This documentary, which was undertaken soon after James Dean's death, looks at Dean's life through the use of still photographs with narration, and interviews with many of the people ... See full summary »
A parody and satire of the U.S. political scene of the time, HealtH is set at a health food convention at a Florida luxury hotel, where a powerful political organization is deciding on a new president.
During a future ice age, dying humanity occupies its remaining time by playing a board game called "Quintet." For one small group, this obsession is not enough; they play the game with living pieces ... and only the winner survives.
Scotty White (age 19) must stop 'going steady' with Janice Wilson (age 16) when Janice's parents intervene. Frustrated, idle and without Janice's restraining influence, Scotty encounters Cholly and his band of disorganized, fun-loving delinquents. Soon he has Janice (who seems considerably the more mature of the two) mixed up in their doings, which begin to seem less and less like harmless fun... Written by
Rod Crawford <email@example.com>
For the party scene in the mansion, director Robert Altman rented an old house in Kansas City, MO. Once all extras were assembled in the house, Altman instructed them to act like they were having the wildest party of their lives, while he moved the camera from room to room. The extras didn't know when the camera was going, they were just having a wild party. See more »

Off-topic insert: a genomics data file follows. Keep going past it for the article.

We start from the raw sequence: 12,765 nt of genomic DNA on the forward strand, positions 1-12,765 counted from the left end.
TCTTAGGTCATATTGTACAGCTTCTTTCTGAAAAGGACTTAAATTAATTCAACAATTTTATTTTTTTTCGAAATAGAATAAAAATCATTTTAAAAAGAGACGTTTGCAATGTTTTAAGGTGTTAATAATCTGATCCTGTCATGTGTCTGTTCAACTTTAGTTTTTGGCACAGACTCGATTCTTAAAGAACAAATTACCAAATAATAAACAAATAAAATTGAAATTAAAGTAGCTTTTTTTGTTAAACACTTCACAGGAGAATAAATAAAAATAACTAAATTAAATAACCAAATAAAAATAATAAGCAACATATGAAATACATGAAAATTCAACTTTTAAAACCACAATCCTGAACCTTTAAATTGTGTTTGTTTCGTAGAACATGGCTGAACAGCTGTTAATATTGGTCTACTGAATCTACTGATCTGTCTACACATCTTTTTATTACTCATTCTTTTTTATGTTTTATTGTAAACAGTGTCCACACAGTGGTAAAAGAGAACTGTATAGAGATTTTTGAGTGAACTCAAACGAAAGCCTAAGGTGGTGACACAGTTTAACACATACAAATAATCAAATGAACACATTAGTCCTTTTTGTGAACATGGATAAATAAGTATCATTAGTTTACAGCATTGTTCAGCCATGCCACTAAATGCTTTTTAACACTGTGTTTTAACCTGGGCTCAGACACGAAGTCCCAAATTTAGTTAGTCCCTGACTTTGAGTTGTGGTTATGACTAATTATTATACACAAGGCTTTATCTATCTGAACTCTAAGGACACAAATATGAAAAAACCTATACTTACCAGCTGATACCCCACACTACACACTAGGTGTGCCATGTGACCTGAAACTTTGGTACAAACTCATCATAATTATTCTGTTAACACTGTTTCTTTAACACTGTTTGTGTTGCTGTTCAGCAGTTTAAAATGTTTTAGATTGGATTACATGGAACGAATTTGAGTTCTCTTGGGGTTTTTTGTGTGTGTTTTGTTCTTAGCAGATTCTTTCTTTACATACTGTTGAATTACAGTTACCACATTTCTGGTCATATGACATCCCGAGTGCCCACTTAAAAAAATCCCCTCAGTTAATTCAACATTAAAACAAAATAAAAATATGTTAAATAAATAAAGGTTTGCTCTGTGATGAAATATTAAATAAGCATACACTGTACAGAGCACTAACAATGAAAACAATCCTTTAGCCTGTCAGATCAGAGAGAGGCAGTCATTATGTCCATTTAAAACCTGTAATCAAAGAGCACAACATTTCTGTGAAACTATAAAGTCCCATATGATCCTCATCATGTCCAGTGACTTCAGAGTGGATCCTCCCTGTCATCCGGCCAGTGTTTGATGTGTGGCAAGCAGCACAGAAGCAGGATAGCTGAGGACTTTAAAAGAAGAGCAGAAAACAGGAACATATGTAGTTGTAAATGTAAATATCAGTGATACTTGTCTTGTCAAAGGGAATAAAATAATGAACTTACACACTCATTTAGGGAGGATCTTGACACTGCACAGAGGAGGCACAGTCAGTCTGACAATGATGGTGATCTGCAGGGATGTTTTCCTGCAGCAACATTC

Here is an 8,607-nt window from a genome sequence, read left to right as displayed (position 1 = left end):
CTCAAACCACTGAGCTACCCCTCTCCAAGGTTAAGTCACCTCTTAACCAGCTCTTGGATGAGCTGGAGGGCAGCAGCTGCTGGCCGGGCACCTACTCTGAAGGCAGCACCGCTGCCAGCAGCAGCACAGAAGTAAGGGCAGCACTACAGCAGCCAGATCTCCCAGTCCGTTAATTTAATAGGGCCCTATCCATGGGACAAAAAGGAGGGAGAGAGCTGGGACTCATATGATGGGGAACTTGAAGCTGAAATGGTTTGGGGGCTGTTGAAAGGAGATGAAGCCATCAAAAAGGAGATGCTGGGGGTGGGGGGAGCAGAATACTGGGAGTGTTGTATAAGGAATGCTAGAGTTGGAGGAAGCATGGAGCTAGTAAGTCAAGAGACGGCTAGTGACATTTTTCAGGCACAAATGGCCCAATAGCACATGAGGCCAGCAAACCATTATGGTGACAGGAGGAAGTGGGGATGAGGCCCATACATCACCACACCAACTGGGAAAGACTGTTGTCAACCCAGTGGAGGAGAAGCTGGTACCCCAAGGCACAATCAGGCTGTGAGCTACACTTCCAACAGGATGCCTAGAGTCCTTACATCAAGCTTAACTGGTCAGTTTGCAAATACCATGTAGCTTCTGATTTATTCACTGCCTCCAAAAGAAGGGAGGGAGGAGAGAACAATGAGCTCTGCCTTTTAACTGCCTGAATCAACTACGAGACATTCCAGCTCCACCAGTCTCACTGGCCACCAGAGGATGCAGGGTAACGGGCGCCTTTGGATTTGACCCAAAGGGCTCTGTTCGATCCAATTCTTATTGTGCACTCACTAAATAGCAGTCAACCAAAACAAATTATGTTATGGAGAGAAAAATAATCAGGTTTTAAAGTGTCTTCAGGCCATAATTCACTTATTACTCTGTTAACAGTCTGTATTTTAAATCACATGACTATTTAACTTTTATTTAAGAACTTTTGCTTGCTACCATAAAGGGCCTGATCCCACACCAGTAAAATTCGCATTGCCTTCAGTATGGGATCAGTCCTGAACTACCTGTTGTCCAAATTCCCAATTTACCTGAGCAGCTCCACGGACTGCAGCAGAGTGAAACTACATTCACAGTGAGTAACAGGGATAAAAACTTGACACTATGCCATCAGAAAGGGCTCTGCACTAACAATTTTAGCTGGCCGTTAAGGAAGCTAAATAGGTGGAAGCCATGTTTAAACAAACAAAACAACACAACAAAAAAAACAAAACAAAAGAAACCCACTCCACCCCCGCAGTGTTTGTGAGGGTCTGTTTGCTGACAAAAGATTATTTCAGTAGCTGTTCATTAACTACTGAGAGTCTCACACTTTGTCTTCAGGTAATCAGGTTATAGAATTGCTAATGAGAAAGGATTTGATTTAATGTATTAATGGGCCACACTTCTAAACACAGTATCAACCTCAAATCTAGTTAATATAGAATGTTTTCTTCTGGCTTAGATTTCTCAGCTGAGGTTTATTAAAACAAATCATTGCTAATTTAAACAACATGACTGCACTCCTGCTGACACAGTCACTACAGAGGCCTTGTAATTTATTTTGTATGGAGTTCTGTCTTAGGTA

This is one story. Who's to blame? The answers are not easy, nor are they pleasant. We are all responsible, and it's our responsibility not to look the other way. Violence and immorality like this must be controlled, channeled. Citizens everywhere must work against delinquency, just as they work against cancer, cerebral palsy, or any other crippling disease. For delinquency is a disease. But the remedies are available: patience, compassion, understanding, and respect for parental ...
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Regardless of what some of the other uninformed reviewers here may think, this is a great little picture of the 1950s teen scene.
Of course we don't have the budget or production values of Dean's "Rebel" but the compact story and action move along swiftly.
It's interesting to watch such a young Billy Jack, and of course Dick Bakalyan turns in a great performance of, what else, a punk.
And yes some of the other cast members, besides Lauglin, DID continue on in the business quite successfully...Miller stayed busy, finally landing a recurring role in a soap, and all you have to do is turn your set on any time any day and you can find Bakalyan in something, the guy must be filthy rich.
A good flick.
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